May 14, 2009

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Not Becoming My Mother: And Other Things She Taught Me Along the Way, by Ruth Reichl (2009, The Penguin Press, 112 pages)
Reviewed by Amy Diaz letters@hippopress.com

Anybody who has read Ruth Reichl’s books knows (or feels like they know) her mom.

In Reichl’s memoirs, her mother is an erratic, entertaining, sometimes pain-inducing presence, cooking strange meals and having an at times difficult relationship with her daughter. In Not Becoming My Mother, Reichl makes that character multi-dimensional. The book could also have been called “In Defense of My Mother.” Here, she presents a theory of why her mother, Miriam, acted like she did. It goes something like this: Miriam (who would be about 100 now if she were still alive) wanted to be a doctor but grew up in an age when proper women got married and raised children and didn’t work outside the home. She never thought of herself as beautiful and therefore lacked confidence in herself in a world that judged her on her beauty and the ability of that beauty to land a husband. She had one disastrous marriage and then one that was probably merely difficult for her and never quite felt comfortable with her role in life, always longing for a career. And, Reichl concludes, she tried to give her daughter what she never had in part by making herself look a bit ridiculous to convince her daughter to not be like her, to get Ruth to go for the career that Miriam could never have.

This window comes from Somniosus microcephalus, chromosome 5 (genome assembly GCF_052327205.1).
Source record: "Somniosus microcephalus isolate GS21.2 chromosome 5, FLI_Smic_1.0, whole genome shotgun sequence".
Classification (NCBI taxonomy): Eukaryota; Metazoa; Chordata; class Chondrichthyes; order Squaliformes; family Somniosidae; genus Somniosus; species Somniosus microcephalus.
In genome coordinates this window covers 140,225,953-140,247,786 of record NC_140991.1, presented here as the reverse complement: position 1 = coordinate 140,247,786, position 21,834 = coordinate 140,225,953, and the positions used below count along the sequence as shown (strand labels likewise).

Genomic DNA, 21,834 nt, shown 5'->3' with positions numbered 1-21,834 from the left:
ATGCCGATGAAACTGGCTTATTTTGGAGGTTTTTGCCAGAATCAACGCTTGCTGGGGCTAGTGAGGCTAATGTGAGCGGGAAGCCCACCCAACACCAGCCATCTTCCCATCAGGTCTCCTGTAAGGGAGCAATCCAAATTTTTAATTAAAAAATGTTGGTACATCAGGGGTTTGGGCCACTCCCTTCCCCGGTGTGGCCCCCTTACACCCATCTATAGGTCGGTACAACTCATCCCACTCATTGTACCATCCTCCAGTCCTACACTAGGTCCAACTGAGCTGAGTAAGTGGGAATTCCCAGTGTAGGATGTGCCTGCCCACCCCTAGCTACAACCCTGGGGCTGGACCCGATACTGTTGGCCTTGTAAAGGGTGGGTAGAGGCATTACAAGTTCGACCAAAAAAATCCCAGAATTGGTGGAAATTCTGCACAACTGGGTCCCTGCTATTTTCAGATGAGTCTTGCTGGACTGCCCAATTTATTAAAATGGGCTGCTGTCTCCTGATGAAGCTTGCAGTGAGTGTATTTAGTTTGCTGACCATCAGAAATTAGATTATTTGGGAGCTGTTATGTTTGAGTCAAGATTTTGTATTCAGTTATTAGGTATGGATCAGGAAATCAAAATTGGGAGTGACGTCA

The book is a relatively short one — even at 112 pages it’s airily laid out. It isn’t, perhaps, the adventure that Reichl’s own memoirs are but it’s an interesting reexamination of a person she (and therefore, we, through Reichl) thought she knew, mostly through her mother’s own letters and notes. It has the effect of making you wonder about your own parents and wonder how similar the people you decided they were as a child are to the people they consider themselves to be.

“Interesting” isn’t the blurb that shoots you up the Amazon best seller list but that’s about where the book settles after you read it, probably in one sitting. Post-reading, you’ll have plenty of time to ruminate on your own family or on the changing roles of women — one of the book’s major themes. And if I have a beef with the book, it’s a generational one — Reichl looks at three generations: her own Baby Boomers, her mother, born in 1908, and her grandmother. Her discussion of the changing roles of women ends with her own generation. As a member of a younger generation, the issues she brings up aren’t as settled as I feel she makes them seem. But then one generation’s attempt to understand the generation before it is part of what the book is all about. B-Amy Diaz